In nineteenth-century Chile, naturalists and their supporters argued that scientific work and study, including natural history, were good for individuals and society because they developed and tempered the character of their practitioners. These practitioners and boosters, Chileans, European visitors and European immigrants, made this argument in a context in which Chilean state support for natural history institutions, publications and education helped disseminate scientific training, perspectives and practices. Examining this nineteenth-century discourse of beneficial science is important for three reasons: first, the discourse of value-laden sciences offered this field a powerful justification for its development, especially in the face of criticism; second, because naturalists believed in this discourse, it helps explain what their work meant to them, and, finally, these values highlight the disjuncture between discourses about natural history and its links to military conquests, as well as the ways in which natural history was an exclusionary practice.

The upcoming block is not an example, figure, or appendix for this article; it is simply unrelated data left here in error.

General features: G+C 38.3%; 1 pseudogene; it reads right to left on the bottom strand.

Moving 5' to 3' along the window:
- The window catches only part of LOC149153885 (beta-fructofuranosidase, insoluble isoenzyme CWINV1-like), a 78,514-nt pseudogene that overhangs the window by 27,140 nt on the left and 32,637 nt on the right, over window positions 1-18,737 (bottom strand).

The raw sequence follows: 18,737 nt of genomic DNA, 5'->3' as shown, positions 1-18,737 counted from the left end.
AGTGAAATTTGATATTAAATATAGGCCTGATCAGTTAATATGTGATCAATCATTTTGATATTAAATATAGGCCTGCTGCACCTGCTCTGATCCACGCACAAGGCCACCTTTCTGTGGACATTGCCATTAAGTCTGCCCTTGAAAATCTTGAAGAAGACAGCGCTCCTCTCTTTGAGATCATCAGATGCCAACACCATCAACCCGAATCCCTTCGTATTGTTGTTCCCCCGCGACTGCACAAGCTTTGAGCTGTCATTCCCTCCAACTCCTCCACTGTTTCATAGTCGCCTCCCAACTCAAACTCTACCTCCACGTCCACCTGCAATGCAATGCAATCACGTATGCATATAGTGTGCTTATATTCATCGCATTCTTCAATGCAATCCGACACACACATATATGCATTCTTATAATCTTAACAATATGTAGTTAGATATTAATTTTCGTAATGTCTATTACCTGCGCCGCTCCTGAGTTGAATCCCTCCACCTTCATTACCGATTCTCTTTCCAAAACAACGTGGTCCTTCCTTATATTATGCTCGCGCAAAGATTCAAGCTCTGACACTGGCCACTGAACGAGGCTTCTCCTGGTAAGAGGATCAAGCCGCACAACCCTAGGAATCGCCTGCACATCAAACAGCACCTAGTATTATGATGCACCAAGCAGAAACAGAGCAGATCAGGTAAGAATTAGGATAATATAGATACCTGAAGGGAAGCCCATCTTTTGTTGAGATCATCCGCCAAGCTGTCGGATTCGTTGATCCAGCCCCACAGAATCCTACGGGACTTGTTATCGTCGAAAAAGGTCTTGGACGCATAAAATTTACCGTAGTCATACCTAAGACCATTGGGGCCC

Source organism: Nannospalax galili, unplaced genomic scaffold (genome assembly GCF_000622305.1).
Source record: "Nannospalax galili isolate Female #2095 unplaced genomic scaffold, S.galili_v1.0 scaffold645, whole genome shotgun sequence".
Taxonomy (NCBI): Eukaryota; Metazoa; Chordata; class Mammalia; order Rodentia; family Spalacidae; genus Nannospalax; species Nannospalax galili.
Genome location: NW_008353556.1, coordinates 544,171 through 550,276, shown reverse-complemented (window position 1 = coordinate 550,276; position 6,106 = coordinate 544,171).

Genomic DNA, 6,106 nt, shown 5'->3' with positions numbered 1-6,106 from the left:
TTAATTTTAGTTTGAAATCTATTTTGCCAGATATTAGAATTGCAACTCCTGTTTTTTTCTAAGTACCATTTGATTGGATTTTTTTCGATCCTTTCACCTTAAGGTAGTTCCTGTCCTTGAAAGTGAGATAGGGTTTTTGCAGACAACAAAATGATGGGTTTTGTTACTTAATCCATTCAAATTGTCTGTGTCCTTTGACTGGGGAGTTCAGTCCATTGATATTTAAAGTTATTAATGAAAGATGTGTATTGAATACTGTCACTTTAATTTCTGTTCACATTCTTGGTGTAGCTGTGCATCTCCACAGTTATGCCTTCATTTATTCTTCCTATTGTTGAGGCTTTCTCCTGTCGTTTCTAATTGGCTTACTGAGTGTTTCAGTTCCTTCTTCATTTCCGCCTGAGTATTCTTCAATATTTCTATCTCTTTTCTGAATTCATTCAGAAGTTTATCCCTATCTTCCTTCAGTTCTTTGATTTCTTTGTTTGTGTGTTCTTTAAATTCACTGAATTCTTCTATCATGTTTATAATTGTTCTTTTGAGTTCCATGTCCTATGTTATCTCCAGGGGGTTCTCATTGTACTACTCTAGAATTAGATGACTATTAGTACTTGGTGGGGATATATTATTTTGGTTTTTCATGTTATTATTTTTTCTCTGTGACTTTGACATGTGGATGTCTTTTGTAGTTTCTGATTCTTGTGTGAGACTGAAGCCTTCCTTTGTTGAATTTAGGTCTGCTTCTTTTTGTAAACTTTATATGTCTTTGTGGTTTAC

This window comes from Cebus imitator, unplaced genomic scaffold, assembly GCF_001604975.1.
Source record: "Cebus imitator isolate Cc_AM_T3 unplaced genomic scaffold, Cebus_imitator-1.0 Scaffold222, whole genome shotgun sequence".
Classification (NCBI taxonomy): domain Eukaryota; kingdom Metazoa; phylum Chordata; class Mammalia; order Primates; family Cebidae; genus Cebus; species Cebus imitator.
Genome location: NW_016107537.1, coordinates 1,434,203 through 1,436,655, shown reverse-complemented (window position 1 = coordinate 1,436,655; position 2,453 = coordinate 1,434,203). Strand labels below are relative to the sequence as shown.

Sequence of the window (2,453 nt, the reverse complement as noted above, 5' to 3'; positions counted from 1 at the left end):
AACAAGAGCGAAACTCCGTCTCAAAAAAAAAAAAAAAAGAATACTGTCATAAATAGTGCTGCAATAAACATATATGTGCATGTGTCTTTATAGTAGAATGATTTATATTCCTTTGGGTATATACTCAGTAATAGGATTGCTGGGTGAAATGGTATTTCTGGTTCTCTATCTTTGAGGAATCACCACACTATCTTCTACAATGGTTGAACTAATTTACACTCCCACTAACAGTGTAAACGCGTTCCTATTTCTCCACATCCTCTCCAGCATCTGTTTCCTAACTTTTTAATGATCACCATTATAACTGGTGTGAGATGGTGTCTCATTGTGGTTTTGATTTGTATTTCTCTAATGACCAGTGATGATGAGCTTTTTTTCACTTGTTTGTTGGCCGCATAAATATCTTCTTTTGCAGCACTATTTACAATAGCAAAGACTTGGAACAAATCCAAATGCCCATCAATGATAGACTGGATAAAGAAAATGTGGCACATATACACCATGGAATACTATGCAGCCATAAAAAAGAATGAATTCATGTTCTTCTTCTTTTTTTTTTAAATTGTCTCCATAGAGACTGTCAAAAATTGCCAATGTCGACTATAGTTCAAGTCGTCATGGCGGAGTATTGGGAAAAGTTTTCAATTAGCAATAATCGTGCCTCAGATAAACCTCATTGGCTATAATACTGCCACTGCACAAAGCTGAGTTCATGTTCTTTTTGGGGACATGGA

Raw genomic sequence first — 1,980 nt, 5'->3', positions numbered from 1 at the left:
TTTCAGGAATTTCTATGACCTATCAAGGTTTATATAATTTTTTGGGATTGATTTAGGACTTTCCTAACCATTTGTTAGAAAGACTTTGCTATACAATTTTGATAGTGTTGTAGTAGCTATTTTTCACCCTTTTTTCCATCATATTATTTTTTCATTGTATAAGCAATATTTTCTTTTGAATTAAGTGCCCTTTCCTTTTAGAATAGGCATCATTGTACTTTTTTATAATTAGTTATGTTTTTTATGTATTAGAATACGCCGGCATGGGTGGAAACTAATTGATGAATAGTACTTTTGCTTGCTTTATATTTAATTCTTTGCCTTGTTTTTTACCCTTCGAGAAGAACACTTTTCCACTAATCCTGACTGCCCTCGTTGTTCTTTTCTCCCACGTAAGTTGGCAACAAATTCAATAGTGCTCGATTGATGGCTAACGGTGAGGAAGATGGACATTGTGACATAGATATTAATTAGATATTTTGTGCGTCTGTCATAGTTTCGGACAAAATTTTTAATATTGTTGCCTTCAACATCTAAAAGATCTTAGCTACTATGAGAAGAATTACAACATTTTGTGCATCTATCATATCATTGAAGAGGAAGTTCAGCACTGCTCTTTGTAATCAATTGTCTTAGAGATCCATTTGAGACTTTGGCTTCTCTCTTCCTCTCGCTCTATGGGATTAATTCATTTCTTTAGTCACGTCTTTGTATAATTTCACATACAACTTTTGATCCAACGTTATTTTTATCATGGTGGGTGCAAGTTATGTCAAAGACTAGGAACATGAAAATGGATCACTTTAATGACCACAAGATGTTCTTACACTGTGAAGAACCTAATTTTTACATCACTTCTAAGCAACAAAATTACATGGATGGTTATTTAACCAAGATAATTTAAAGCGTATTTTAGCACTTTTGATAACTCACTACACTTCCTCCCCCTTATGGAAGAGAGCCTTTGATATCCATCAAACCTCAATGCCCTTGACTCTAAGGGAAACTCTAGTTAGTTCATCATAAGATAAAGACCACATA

- natural history
- Natural history
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- School of Language, Literature, Music & Visual Culture, Spanish & Latin American Studies - Chair in Hispanic Studies